ILP is suing OCP

In intellectual property law news, it is reported that Vincent A. Ambrosetti of International Liturgy Publications has filed suit alleging that Oregon Catholic Press and Bernadette Farrell have infringed upon their copyrights by publishing “Christ Be Our Light,” which is strikingly similar to “Emmanuel” published by ILP in 1980.


    1. Some coincidental similarities in melodic contour in the opening two phrases, but rhythms, harmonies, tempo, etc, are all very different and in the context of the totality of both pieces no reasonable person would see a deliberate copyright infringement.

      I doubt very much whether Bernadette Farrell is familiar with any of Vince Ambrosetti’s pieces. I remember some years ago receiving an email from a friend telling me that a psalm response i had written was the same as the theme tune to Miami Vice ! I had never seen that programme, and I still can’t see the similarity!

      1. Just do the traditional thing: reference classic motifs like L’homme armé, Dies Irae, Folies d’Espagne and the Phrygian tetrachord. No one can sue for repurposing those: they are meant to be repurposed over and over again; the way music used to work, as it were.

      2. A few things :
        1) since copyright infringement is a strict liability tort in the US
        2) plaintiff only needs to demonstrate “access” and “substantial similarity.”
        3) “Access” means the defendant *could’ve* heard the plaintiff’s work. Perhaps the Farrell piece merely coincidentally resembles Ambrosetti. If so, it’d be irrelevant all the same. His complaint strategically notes that the piece was done in London (when Farrell was there).
        4) “Substantial similarity” in precedent seems to heavily weigh melodic similarity. I agree that other salient features are very different indeed! (It’s suspiciously/expediently ambiguous that the musical illustration in the complaint removes any textual, harmonic, rhythmic, or metrical context–mitigating factors??)
        5) Yet, even if these verse melodies (somewhat) resemble each other, they’re both diatonically modal tunes (i.e. 7 maximum pitches) supported by scène-à-faire harmony (i.e. i-v-i, circle of 5ths sequences). This is utilitarian church music–successful precisely in the degree to which it is technically, fundamentally simple…perhaps so simple that I wonder how proprietary it can be.

  1. That’s a sad fact. Absent a clear cut case, I don’t think Christian publishers should being sue each other in this sort of thing.

  2. There are some similarities, and they are both Aeolian on E, and in triple meter. I doubt it’s an intentional ripoff, but it could be a subconscious borrowing. Honestly, when we have this many banal faux-folk melodies, this kind of thing is bound to happen.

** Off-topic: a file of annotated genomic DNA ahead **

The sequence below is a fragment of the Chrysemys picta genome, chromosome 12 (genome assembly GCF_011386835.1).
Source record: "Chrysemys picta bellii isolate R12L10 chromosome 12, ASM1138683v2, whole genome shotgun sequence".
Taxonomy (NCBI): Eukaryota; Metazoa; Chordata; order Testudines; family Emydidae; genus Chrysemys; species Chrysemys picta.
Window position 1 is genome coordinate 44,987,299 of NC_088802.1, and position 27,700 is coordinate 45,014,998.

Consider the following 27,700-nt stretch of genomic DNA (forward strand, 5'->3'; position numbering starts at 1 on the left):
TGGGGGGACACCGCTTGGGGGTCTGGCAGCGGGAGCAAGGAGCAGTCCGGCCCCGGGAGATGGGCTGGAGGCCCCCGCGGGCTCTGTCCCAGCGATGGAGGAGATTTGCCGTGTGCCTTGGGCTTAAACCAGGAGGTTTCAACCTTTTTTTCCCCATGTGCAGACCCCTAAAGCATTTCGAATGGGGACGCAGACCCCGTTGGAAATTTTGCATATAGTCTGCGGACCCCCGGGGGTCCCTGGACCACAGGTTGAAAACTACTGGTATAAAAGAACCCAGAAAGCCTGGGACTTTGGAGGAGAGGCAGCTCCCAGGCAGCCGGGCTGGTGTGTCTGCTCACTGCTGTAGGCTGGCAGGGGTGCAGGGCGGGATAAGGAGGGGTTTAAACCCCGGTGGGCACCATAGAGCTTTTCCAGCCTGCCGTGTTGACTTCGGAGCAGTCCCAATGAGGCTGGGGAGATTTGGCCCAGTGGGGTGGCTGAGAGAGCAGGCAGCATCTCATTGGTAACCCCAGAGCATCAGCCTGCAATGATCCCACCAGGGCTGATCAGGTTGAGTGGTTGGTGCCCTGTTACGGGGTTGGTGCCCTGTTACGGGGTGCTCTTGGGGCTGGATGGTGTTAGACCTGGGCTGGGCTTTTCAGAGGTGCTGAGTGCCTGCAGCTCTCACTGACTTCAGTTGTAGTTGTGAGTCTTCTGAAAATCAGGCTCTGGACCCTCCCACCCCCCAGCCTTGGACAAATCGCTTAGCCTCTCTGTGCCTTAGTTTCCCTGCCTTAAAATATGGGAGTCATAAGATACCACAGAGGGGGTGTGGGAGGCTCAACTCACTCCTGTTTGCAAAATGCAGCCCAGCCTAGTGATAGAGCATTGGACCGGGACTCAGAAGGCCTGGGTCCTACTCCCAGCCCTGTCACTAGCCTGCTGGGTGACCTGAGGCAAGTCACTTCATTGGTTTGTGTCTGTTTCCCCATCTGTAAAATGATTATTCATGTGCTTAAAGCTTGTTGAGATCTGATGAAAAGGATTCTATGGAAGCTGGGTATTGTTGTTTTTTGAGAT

1. An English composer familiar with a deep self-published American? Not bloody likely. I think the “faux-folk” adjective is an interesting attempt at faux-superiority. It’s a good melody–not Welsh or French, but serviceable and sturdy and most importantly for liturgical music, it carries a good text well. When it comes to good liturgy, not everything is about personal taste in melody. There are other important considerations. And if one feels faux-superior, why bother with the matter at all?

    2. Doug, one of the marks of a liturgical composer is her/his ability to write modally rather than tonally. Not faux-folk at all.

      Christ, be our light is notable in fact for its oscillation between minor and major modes. The much-despised Gather us in by Marty Haugen is another example of a modal melody, complete with flattened 7th.

  3. I was shocked to read and hear on how ILP is suing OCP’s Christ Be Our Light. I listened to the Emmanuel song six times. As a songwriter myself who is also hearing impaired, both hymn sounds nothing alike. What are the copyrights on both years of the hymn?

  4. I have listened to Emmanuel and I know Christ Be Our Light. To my ears they are not remotely similar. The lawsuit seems like a waste of time.

  5. I agree. This is non-sense.
    There is nothing similar in the absolute sense between both, “Emmanuel” and “Christ Be Our Light”.
    The lawsuit is ludicrous. If one believes it, then no composer would even be able to write a four-note scale without being sued for copyright infringement.

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